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P-p-pick up a parsnip

Eurest | Great food |  13 December 2016


Alongside a succulent roast turkey, some crispy roasties and a generous helping of bread sauce, parsnips are a staple of the Christmas dinner. They’re as crucial as the trusty Brussels sprout, and with good reason: their distinctive taste is a delicious addition to the mix. Sadly, the parsnip is neglected for much of the rest of the year.

We’d like to change that perception to stop us all missing out; parsnips are in season from September through to March offering plenty more opportunities for enjoyment. So we’ve chosen the parsnip as our season special this month to boost its profile and to help you make the most of it before it goes out of season.

So what’s so great about the parsnip? Well, it’s been cultivated since the times of ancient Rome and Greece when the Romans got a taste for them as they moved across Europe, and they soon became a delicacy — they were even considered to be an aphrodisiac. The Romans’ reverence is well deserved: in the world of root vegetables the parsnip is considered more nutritious than the potato and more flavourful than the carrot. And, as its flavour is enhanced by frost, it’s perfect for growing in the UK.

Parsnips have a lot to offer in terms of health benefits too. Their high level of potassium reduces blood pressure and they offer significant amounts of dietary fibre, a key component in our digestive process. Plus, their high levels of soluble fibre mean parsnips fill you up and prevent the release of ghrelin, a ‘hunger’ hormone that prompts us to snack unnecessarily.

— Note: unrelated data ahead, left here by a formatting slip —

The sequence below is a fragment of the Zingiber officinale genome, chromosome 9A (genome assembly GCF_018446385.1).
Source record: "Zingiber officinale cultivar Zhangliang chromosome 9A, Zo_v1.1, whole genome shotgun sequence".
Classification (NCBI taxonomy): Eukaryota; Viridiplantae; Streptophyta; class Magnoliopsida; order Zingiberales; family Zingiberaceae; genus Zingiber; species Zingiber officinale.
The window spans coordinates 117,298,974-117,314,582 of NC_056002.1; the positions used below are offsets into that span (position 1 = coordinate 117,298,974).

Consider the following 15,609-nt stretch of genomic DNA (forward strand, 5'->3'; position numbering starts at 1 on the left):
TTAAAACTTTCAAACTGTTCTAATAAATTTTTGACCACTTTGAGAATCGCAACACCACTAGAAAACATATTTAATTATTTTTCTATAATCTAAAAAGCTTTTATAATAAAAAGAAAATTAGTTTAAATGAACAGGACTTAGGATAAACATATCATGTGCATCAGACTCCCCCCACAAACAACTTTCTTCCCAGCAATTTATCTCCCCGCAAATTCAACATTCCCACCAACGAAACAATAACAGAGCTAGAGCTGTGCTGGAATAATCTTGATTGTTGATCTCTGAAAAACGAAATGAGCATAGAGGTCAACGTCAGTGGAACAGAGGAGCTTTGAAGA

So if we’re bringing back the parsnip and giving it the respect it deserves, what’s the best way to prepare them? Our chefs recommend making the most of the nutrients available by leaving young, small parsnips unpeeled — just gently scrub them to remove dirt and cook them whole. When dealing with older parsnips, peel them very thinly to avoid waste. Remember that uncooked parsnips keep in the fridge for around a week.

And let’s think beyond the roast: parsnips are fantastic with a spicy twist in soups, make a great base for hash browns, and can be mashed to make an alternative side with great depth of flavour.

We think that seasonal food is a fantastic way to get the nutrients we need in a delicious and purse-friendly way. That’s why we champion the use of amazing ingredients like parsnips: vegetables that have been undervalued for far too long. If you can, come and sample what we’ll be doing with fresh veg like parsnips up and down the country this February or try a new take on an old favourite at home.

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